Mihai Fedorca v. Eric Holder, Jr.
NONPRECEDENTIAL DISPOSITION To be cited only in accordance with Fed. R. App. P. 32.1
United States Court of Appeals
For the Seventh Circuit Chicago, Illinois 60604 Submitted November 19, 2008 Decided December 9, 2008 Before DANIEL A. MANION, Circuit Judge MICHAEL S. KANNE, Circuit Judge TERENCE T. EVANS, Circuit Judge No. 082274 MIHAI FEDORCA, Petitioner, v. MICHAEL B. MUKASEY, Attorney General of the United States, Respondent. Petition for Review of an Order of the Board of Immigration Appeals. No. A71028071
O R D E R Mihai Fedorca, a citizen of Romania, petitions for review of an order by the Board of Immigration Appeals denying his motion to reconsider its decision in his removal proceedings. The first question for us is whether we have jurisdiction to review his petition. Fedorca entered the United States without inspection in 1990. Five years later an immigration judge rejected his application for asylum but granted him the privilege of voluntary departure. Fedorca did not appeal that decision, nor did he depart. Ten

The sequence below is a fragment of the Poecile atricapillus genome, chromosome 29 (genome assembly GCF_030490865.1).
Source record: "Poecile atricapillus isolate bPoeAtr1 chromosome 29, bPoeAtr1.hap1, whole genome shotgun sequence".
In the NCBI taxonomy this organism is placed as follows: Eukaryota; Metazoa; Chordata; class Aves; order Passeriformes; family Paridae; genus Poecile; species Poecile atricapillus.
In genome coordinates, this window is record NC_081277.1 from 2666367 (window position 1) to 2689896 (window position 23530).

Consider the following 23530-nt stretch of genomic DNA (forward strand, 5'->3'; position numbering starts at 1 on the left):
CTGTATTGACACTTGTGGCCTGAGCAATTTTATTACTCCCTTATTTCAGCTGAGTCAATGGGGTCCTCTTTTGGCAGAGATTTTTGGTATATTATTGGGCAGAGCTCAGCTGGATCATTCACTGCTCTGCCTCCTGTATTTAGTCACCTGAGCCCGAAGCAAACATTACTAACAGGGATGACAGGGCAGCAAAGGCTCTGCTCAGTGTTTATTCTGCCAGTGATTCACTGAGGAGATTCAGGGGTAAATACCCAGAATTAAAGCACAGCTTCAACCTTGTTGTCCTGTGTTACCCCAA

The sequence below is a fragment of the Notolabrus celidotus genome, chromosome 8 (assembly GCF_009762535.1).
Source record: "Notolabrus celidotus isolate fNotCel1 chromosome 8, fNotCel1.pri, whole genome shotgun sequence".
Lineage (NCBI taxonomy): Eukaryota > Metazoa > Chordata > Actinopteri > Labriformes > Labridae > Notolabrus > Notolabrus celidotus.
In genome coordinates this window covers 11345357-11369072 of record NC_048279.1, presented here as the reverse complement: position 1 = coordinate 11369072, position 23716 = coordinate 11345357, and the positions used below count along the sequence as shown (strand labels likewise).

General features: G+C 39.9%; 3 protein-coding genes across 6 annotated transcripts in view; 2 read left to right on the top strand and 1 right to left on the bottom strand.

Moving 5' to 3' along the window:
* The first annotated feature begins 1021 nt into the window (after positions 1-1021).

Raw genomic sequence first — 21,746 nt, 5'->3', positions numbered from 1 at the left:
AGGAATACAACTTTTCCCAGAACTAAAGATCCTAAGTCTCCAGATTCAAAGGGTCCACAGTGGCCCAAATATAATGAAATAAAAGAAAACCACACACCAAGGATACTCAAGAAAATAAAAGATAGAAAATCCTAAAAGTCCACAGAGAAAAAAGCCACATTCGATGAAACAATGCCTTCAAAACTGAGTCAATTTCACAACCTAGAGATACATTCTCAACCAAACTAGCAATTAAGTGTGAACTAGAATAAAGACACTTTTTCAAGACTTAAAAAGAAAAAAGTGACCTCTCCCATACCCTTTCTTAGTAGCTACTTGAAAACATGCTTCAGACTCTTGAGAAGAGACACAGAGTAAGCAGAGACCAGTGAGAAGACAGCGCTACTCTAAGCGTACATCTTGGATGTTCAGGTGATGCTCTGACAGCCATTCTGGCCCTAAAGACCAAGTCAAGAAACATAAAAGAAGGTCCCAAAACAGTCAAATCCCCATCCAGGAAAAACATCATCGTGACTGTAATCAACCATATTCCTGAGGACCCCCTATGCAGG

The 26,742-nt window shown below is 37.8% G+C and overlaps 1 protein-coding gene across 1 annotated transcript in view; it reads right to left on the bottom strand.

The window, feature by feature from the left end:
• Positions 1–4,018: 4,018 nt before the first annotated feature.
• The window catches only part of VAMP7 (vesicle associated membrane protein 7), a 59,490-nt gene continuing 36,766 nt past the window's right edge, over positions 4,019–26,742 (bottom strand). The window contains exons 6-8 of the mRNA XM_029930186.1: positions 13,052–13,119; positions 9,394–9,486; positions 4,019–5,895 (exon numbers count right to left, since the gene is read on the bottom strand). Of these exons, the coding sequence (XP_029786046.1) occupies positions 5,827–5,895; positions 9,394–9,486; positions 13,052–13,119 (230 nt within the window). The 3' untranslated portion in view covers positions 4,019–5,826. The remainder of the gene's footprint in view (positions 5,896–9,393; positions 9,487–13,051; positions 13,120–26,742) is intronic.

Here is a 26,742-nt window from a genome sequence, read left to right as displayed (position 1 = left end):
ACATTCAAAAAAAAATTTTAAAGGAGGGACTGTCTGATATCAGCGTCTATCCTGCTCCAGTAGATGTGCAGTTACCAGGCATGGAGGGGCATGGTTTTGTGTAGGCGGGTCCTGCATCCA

years and several intervening procedural steps later, he applied for a continuance of the proceedings based on his marriage to an American citizen. The IJ ruled that (1) Fedorca had not proved the marriage was bona fide, (2) in any event, his failure to depart made him ineligible for relief, and (3) the denial of his asylum claim was final because Fedorca never appealed it. The IJ ordered him removed, and the BIA upheld the decision for the same three reasons. Fedorca moved the BIA to reconsider, but his motion, which cited no authority and simply reiterated his earlier arguments, was denied. It is this decision we are asked to review. Discretionary decisions by immigration authorities are immune from judicial review unless they raise "constitutional claims or questions of law." See 8 U.S.C. § 1252(a)(2)(B)(ii), (a)(2)(D); Kucana v. Mukasey, 533 F.3d 534 (7th Cir. 2008). Motions to reconsider are within the discretion of the BIA, 8 C.F.R. § 1003.2(a), and so are generally unreviewable, save those that present constitutional or legal questions. Johnson v. Mukasey, 2008 WL 4414599, at *1 (7th Cir. Oct. 1, 2008). Fedorca has not tried to identify any legal questions. His only contention is that the BIA abused its discretion in denying his motion to reconsider because, he says, the underlying asylum hearing in 1990 was unfair. But that question has nothing to do with his motion to reconsider, in which he argued that his failures to depart and to appeal the asylum decision should not have prevented him from appealing the IJ's denial of a continuance. The BIA denied that motion because Fedorca made the same arguments on his appeal. Thus, the only conceivable legal issue is whether the BIA misread its own precedent when it rejected Fedorca's attempt to reprise his arguments. See Huang v. Mukasey, 534 F.3d 618, 620 (7th Cir. 2008) (explaining that a misreading of the BIA's own precedent would be a question of law subject to review). In fact, the BIA's precedent requires it to reject a motion to reconsider based on arguments that were or could have been brought earlier, see In re OSG, 24 I. & N. Dec. 56 (BIA 2006), and Fedorca does not even contend otherwise. We therefore DISMISS Fedorca's petition for lack of jurisdiction.
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